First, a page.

Usually decisions are made based on two pillars: beliefs and values. A decision maker’s values reflect his or her sense of what to strive for or to achieve, including goals and objectives. A decision maker’s beliefs are a reflection of his or her perceptions of reality, including facts, opinions, and uncertainties surrounding them. I believe that value and beliefs should be based on realistic scenarios and facts instead of emotions and psychological biases.
As human beings we make, probably, thousands of decisions every single day. We deliberate between different outcomes, weigh the pros and cons, and sometimes compile lists. Decisions that require self-control are extremely important, as they directly affect a person’s bodily, social, or financial welfare.
Due to Availability bias, after seeing several news reports about short term volatility and fluctuations in the markets, you might make a judgment that the stock you own will not deliver the results in the time horizon you had planned to stay invested in.
As a result of Bandwagon Effect, when we rely too heavily on social information — listening to what our neighbors and friends say or do — we slowly begin to ignore our instincts and become a part of the breed of herd investors.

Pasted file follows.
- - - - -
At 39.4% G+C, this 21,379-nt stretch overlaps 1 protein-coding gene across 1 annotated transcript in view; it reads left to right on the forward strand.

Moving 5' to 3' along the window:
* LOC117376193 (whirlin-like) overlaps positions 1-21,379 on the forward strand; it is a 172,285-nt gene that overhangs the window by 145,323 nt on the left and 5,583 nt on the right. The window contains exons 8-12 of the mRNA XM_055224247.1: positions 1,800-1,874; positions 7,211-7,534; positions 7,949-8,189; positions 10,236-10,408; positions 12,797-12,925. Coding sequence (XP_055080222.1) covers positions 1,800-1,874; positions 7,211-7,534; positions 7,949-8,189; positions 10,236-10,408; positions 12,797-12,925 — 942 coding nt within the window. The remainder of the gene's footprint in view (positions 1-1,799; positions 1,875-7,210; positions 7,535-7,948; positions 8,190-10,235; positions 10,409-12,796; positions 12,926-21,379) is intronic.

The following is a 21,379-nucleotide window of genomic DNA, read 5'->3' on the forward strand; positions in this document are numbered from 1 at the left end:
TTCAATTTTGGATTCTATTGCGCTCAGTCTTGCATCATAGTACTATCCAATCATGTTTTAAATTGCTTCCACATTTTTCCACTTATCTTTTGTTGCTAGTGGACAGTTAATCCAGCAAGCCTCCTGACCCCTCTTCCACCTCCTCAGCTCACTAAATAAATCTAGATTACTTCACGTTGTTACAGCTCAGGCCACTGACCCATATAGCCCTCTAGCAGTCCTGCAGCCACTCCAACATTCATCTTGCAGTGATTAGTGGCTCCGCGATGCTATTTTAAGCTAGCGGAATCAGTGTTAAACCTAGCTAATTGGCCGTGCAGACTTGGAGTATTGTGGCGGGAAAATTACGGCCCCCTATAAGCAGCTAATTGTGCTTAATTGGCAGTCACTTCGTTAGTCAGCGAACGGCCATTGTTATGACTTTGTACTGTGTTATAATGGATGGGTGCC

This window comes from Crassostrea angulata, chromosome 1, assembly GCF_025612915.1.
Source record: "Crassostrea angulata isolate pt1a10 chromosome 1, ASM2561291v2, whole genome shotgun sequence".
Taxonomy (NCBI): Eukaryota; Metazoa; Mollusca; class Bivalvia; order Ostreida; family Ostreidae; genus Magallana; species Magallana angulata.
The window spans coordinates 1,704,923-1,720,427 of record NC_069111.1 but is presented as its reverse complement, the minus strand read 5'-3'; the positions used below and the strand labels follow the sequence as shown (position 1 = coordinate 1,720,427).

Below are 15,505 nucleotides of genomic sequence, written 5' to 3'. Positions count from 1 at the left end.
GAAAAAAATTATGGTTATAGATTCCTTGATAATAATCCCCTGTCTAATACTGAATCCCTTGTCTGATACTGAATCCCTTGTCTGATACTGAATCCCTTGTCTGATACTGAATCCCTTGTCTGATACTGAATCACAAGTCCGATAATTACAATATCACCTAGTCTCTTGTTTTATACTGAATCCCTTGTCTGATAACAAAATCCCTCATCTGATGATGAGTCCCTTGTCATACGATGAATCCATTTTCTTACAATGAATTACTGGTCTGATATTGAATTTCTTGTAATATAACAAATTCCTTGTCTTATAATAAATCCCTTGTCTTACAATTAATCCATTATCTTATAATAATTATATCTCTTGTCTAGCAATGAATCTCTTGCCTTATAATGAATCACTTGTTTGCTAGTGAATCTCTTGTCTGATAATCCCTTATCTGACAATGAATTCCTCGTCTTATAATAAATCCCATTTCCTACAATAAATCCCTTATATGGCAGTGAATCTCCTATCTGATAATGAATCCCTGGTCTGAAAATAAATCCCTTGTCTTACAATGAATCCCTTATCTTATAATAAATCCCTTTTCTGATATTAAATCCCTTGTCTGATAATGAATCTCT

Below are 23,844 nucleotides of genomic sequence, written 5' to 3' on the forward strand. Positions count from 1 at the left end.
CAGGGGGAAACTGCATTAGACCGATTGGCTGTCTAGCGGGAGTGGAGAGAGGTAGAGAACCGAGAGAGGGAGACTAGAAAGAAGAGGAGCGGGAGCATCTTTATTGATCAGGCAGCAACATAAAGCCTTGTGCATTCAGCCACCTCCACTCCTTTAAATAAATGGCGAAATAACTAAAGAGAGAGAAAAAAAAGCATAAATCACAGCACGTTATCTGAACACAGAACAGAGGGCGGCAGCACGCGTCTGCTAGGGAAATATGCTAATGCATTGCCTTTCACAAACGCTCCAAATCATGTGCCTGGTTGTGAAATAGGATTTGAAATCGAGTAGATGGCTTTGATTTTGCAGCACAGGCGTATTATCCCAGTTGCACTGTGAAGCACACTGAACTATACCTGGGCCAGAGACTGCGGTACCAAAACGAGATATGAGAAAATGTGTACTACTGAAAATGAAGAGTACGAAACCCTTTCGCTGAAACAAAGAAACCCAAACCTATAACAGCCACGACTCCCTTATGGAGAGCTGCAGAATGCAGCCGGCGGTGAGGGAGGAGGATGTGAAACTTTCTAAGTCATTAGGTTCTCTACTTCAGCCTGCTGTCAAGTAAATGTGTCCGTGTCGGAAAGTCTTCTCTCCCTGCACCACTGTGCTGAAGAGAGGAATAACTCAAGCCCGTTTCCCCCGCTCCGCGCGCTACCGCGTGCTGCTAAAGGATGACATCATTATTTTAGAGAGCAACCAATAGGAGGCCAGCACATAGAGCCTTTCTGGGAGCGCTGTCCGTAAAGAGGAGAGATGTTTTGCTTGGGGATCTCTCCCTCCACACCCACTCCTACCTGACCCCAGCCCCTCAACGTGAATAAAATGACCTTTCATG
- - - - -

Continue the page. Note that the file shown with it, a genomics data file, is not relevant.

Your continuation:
We have cultivated various misconceptions about the financial markets and investments. The crux of the matter is our beliefs and misunderstandings that stray us away from maximizing wealth creation. We have pre-conceived notions that disaster is always lurking just beneath the surface, ready to drag down unsuspecting investors. In fact, the stock market remains one of the most effective places to invest and has always risen despite frequent episodes of turmoil.
As Warren Buffett said, “We don’t have to be smarter than the rest. We have to be more disciplined than the rest.”Decision-making is in the locus of our control. We have the power to break patterns of behavior simply by making better decisions. The truth is it’s very rare for humans to make a genuinely logical, rational decision. Science can and should help decision makers by shaping their beliefs and values.
Thinking Man Advice:
- A brief period of mindfulness will help you tackle psychological biases hands on.
- Stick to the facts and disregard any prejudices you have already formed.
- Clarify the problem by collecting relevant data and do not rely on rumors and unverified news.
- Be persistent and consistent with your investments.